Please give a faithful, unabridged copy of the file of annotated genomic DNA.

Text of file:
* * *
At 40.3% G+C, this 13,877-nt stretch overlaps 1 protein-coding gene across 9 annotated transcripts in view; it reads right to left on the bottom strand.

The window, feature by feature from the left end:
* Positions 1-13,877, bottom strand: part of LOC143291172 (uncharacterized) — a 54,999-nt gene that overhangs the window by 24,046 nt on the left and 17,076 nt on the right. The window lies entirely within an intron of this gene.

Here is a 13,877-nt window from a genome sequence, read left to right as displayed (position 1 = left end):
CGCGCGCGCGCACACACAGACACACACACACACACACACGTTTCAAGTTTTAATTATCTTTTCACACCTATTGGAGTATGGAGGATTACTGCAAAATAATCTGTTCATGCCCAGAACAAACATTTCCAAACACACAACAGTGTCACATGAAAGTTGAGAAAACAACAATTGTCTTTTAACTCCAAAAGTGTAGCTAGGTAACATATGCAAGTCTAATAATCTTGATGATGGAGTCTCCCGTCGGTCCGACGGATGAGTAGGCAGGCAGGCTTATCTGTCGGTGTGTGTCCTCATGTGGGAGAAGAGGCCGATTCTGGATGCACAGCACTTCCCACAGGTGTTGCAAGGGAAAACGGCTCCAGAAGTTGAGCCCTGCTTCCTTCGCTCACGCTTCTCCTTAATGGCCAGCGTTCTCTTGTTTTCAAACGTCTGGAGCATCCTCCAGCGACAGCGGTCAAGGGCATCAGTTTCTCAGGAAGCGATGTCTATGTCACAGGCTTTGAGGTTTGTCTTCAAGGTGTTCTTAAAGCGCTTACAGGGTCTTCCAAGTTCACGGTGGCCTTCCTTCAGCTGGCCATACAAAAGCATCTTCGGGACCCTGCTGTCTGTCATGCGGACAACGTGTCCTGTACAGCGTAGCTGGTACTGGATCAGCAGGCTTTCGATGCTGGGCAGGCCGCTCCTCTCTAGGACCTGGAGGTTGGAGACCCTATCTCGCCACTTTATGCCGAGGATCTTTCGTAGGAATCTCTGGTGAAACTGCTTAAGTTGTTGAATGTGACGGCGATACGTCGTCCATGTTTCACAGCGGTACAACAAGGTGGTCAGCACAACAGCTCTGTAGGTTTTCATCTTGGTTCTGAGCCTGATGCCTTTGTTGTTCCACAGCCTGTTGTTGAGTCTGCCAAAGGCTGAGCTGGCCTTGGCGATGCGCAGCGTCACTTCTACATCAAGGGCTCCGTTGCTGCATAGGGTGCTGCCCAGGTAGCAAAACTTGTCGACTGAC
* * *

At 40.3% G+C, this 13,877-nt stretch overlaps 1 protein-coding gene across 9 annotated transcripts in view; it reads right to left on the bottom strand.

The window, feature by feature from the left end:
* Positions 1-13,877, bottom strand: part of LOC143291172 (uncharacterized) — a 54,999-nt gene that overhangs the window by 24,046 nt on the left and 17,076 nt on the right. The window lies entirely within an intron of this gene.

Here is a 13,877-nt window from a genome sequence, read left to right as displayed (position 1 = left end):
CGCGCGCGCGCACACACAGACACACACACACACACACACGTTTCAAGTTTTAATTATCTTTTCACACCTATTGGAGTATGGAGGATTACTGCAAAATAATCTGTTCATGCCCAGAACAAACATTTCCAAACACACAACAGTGTCACATGAAAGTTGAGAAAACAACAATTGTCTTTTAACTCCAAAAGTGTAGCTAGGTAACATATGCAAGTCTAATAATCTTGATGATGGAGTCTCCCGTCGGTCCGACGGATGAGTAGGCAGGCAGGCTTATCTGTCGGTGTGTGTCCTCATGTGGGAGAAGAGGCCGATTCTGGATGCACAGCACTTCCCACAGGTGTTGCAAGGGAAAACGGCTCCAGAAGTTGAGCCCTGCTTCCTTCGCTCACGCTTCTCCTTAATGGCCAGCGTTCTCTTGTTTTCAAACGTCTGGAGCATCCTCCAGCGACAGCGGTCAAGGGCATCAGTTTCTCAGGAAGCGATGTCTATGTCACAGGCTTTGAGGTTTGTCTTCAAGGTGTTCTTAAAGCGCTTACAGGGTCTTCCAAGTTCACGGTGGCCTTCCTTCAGCTGGCCATACAAAAGCATCTTCGGGACCCTGCTGTCTGTCATGCGGACAACGTGTCCTGTACAGCGTAGCTGGTACTGGATCAGCAGGCTTTCGATGCTGGGCAGGCCGCTCCTCTCTAGGACCTGGAGGTTGGAGACCCTATCTCGCCACTTTATGCCGAGGATCTTTCGTAGGAATCTCTGGTGAAACTGCTTAAGTTGTTGAATGTGACGGCGATACGTCGTCCATGTTTCACAGCGGTACAACAAGGTGGTCAGCACAACAGCTCTGTAGGTTTTCATCTTGGTTCTGAGCCTGATGCCTTTGTTGTTCCACAGCCTGTTGTTGAGTCTGCCAAAGGCTGAGCTGGCCTTGGCGATGCGCAGCGTCACTTCTACATCAAGGGCTCCGTTGCTGCATAGGGTGCTGCCCAGGTAGCAAAACTTGTCGACTGAC